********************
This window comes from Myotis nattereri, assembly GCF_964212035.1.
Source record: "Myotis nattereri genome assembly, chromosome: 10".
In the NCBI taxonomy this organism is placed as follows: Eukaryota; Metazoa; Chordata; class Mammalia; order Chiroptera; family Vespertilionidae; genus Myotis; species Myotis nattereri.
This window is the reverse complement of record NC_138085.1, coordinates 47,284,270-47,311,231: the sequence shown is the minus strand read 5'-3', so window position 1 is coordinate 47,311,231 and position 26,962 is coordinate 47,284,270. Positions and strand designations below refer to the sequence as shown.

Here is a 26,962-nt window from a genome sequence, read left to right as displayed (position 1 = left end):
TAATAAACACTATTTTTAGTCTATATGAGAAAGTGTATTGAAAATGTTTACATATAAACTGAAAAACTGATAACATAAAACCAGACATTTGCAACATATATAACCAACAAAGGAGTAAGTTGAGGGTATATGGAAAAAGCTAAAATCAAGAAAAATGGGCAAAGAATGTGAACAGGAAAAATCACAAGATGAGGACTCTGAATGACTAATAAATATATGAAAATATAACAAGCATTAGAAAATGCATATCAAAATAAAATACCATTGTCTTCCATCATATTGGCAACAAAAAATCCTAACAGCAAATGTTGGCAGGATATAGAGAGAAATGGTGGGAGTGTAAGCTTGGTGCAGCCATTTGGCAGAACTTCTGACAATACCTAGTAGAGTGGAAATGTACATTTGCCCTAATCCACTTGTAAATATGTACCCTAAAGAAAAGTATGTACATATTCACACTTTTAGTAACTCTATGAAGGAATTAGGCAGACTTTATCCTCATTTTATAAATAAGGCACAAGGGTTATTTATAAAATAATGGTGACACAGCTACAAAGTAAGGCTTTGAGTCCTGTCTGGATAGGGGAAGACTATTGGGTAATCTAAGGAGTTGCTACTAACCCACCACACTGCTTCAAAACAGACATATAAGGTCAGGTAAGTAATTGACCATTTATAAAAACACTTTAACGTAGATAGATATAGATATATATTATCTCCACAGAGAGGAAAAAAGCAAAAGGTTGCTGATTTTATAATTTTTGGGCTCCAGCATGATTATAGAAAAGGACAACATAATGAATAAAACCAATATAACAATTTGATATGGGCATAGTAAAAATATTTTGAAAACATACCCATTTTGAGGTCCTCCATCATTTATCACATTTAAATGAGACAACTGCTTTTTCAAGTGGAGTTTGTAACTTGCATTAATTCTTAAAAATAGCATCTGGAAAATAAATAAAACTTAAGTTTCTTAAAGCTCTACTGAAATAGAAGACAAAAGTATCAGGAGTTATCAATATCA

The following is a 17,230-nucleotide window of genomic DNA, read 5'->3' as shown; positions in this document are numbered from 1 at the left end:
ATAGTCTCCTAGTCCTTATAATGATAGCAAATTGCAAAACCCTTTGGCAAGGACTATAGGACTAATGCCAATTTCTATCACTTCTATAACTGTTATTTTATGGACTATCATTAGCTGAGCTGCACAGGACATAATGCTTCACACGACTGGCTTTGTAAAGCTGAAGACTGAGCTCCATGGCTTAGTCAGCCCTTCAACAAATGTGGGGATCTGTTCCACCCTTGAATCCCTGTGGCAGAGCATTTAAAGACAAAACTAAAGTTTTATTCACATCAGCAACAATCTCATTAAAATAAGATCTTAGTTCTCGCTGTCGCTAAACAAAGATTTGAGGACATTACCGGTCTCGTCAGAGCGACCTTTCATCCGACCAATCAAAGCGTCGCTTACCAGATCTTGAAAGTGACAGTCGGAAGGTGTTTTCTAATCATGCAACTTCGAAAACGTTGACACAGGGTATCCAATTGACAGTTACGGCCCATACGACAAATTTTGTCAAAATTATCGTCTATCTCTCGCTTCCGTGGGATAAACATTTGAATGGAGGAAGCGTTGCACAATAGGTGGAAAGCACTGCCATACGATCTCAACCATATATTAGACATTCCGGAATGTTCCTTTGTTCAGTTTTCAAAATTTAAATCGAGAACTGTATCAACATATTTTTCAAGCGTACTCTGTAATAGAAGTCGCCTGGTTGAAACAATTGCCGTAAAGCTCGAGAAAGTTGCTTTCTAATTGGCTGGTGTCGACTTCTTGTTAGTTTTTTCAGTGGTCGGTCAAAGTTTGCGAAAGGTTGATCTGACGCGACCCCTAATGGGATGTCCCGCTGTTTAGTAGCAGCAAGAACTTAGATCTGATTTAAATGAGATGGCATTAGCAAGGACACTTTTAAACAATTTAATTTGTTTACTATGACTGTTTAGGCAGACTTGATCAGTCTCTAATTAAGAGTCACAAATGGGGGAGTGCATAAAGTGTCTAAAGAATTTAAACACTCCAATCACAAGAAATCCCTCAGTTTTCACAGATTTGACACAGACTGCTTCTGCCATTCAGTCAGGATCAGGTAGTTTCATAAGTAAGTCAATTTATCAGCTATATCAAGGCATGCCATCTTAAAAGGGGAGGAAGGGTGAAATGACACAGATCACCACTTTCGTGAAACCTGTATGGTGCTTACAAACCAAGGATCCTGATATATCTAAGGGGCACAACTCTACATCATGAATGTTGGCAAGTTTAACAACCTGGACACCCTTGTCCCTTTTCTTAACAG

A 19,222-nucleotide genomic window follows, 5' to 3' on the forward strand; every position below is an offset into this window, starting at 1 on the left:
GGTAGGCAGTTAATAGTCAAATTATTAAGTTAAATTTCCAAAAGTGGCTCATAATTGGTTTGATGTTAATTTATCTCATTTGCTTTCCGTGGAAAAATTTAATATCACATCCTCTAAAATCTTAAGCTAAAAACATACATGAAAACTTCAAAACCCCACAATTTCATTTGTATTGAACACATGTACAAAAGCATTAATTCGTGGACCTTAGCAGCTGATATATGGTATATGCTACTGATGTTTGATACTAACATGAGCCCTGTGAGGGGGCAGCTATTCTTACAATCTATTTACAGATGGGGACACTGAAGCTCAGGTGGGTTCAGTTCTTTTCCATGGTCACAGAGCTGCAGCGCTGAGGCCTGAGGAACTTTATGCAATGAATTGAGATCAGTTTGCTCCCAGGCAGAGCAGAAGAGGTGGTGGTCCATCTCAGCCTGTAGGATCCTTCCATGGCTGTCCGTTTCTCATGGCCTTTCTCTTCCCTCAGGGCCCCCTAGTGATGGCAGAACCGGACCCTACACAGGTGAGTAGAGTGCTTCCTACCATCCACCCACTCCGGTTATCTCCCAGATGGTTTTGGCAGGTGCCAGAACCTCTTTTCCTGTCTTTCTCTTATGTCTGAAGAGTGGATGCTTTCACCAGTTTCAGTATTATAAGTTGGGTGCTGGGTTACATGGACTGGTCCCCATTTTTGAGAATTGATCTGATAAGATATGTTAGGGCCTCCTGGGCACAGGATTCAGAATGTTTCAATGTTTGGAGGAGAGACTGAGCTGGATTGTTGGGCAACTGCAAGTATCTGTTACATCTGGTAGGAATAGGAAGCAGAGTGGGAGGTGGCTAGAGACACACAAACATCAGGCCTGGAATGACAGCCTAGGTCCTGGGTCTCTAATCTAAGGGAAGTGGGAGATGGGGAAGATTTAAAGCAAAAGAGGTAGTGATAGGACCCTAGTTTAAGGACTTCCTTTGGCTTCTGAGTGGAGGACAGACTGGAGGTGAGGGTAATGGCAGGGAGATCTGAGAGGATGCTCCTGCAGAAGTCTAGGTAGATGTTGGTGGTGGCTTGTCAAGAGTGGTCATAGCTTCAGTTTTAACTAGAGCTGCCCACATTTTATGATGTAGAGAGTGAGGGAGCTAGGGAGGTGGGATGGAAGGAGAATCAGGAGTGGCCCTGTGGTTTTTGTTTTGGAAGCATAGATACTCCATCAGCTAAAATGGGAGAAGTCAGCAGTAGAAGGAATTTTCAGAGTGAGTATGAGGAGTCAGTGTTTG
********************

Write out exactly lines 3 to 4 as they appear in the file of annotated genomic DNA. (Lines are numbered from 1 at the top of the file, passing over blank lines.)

In the NCBI taxonomy this organism is placed as follows: Eukaryota; Metazoa; Chordata; class Mammalia; order Chiroptera; family Vespertilionidae; genus Myotis; species Myotis nattereri.
This window is the reverse complement of record NC_138085.1, coordinates 47,284,270-47,311,231: the sequence shown is the minus strand read 5'-3', so window position 1 is coordinate 47,311,231 and position 26,962 is coordinate 47,284,270. Positions and strand designations below refer to the sequence as shown.